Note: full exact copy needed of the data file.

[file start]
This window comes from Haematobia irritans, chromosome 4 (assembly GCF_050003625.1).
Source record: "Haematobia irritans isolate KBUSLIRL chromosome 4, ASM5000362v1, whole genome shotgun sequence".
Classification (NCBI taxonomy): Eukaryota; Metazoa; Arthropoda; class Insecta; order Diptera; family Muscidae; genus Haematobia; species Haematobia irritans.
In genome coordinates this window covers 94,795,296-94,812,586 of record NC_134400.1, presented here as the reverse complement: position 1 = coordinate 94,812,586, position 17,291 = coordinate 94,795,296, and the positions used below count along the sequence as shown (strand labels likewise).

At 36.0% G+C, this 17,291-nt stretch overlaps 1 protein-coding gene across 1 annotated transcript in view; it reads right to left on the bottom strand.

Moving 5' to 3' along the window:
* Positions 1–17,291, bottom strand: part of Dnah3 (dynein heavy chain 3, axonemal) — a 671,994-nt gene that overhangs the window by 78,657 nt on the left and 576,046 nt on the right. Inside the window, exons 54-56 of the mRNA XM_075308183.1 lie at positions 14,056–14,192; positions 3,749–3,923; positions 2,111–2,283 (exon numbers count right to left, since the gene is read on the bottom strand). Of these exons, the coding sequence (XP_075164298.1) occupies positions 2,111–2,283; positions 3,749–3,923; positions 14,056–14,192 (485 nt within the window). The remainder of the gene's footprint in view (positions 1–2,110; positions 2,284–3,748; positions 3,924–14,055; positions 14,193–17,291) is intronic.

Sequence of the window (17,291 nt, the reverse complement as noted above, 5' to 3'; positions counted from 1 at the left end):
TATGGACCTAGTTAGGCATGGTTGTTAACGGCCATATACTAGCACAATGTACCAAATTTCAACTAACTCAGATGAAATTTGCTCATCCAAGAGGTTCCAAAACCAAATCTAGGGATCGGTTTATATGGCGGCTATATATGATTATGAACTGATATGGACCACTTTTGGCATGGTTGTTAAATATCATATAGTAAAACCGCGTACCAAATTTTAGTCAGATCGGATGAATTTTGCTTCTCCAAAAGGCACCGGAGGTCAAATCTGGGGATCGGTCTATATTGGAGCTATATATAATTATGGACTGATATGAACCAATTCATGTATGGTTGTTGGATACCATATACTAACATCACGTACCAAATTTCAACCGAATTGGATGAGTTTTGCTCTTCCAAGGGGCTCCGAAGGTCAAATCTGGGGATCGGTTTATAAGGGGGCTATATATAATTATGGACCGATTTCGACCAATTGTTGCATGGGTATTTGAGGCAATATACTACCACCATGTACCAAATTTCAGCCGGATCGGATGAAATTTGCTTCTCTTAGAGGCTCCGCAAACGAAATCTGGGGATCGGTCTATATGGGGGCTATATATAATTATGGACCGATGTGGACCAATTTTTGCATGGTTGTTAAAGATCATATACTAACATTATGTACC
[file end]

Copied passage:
This window comes from Haematobia irritans, chromosome 4 (assembly GCF_050003625.1).
Source record: "Haematobia irritans isolate KBUSLIRL chromosome 4, ASM5000362v1, whole genome shotgun sequence".
Classification (NCBI taxonomy): Eukaryota; Metazoa; Arthropoda; class Insecta; order Diptera; family Muscidae; genus Haematobia; species Haematobia irritans.
In genome coordinates this window covers 94,795,296-94,812,586 of record NC_134400.1, presented here as the reverse complement: position 1 = coordinate 94,812,586, position 17,291 = coordinate 94,795,296, and the positions used below count along the sequence as shown (strand labels likewise).

At 36.0% G+C, this 17,291-nt stretch overlaps 1 protein-coding gene across 1 annotated transcript in view; it reads right to left on the bottom strand.

Moving 5' to 3' along the window:
* Positions 1–17,291, bottom strand: part of Dnah3 (dynein heavy chain 3, axonemal) — a 671,994-nt gene that overhangs the window by 78,657 nt on the left and 576,046 nt on the right. Inside the window, exons 54-56 of the mRNA XM_075308183.1 lie at positions 14,056–14,192; positions 3,749–3,923; positions 2,111–2,283 (exon numbers count right to left, since the gene is read on the bottom strand). Of these exons, the coding sequence (XP_075164298.1) occupies positions 2,111–2,283; positions 3,749–3,923; positions 14,056–14,192 (485 nt within the window). The remainder of the gene's footprint in view (positions 1–2,110; positions 2,284–3,748; positions 3,924–14,055; positions 14,193–17,291) is intronic.

Sequence of the window (17,291 nt, the reverse complement as noted above, 5' to 3'; positions counted from 1 at the left end):
TATGGACCTAGTTAGGCATGGTTGTTAACGGCCATATACTAGCACAATGTACCAAATTTCAACTAACTCAGATGAAATTTGCTCATCCAAGAGGTTCCAAAACCAAATCTAGGGATCGGTTTATATGGCGGCTATATATGATTATGAACTGATATGGACCACTTTTGGCATGGTTGTTAAATATCATATAGTAAAACCGCGTACCAAATTTTAGTCAGATCGGATGAATTTTGCTTCTCCAAAAGGCACCGGAGGTCAAATCTGGGGATCGGTCTATATTGGAGCTATATATAATTATGGACTGATATGAACCAATTCATGTATGGTTGTTGGATACCATATACTAACATCACGTACCAAATTTCAACCGAATTGGATGAGTTTTGCTCTTCCAAGGGGCTCCGAAGGTCAAATCTGGGGATCGGTTTATAAGGGGGCTATATATAATTATGGACCGATTTCGACCAATTGTTGCATGGGTATTTGAGGCAATATACTACCACCATGTACCAAATTTCAGCCGGATCGGATGAAATTTGCTTCTCTTAGAGGCTCCGCAAACGAAATCTGGGGATCGGTCTATATGGGGGCTATATATAATTATGGACCGATGTGGACCAATTTTTGCATGGTTGTTAAAGATCATATACTAACATTATGTACC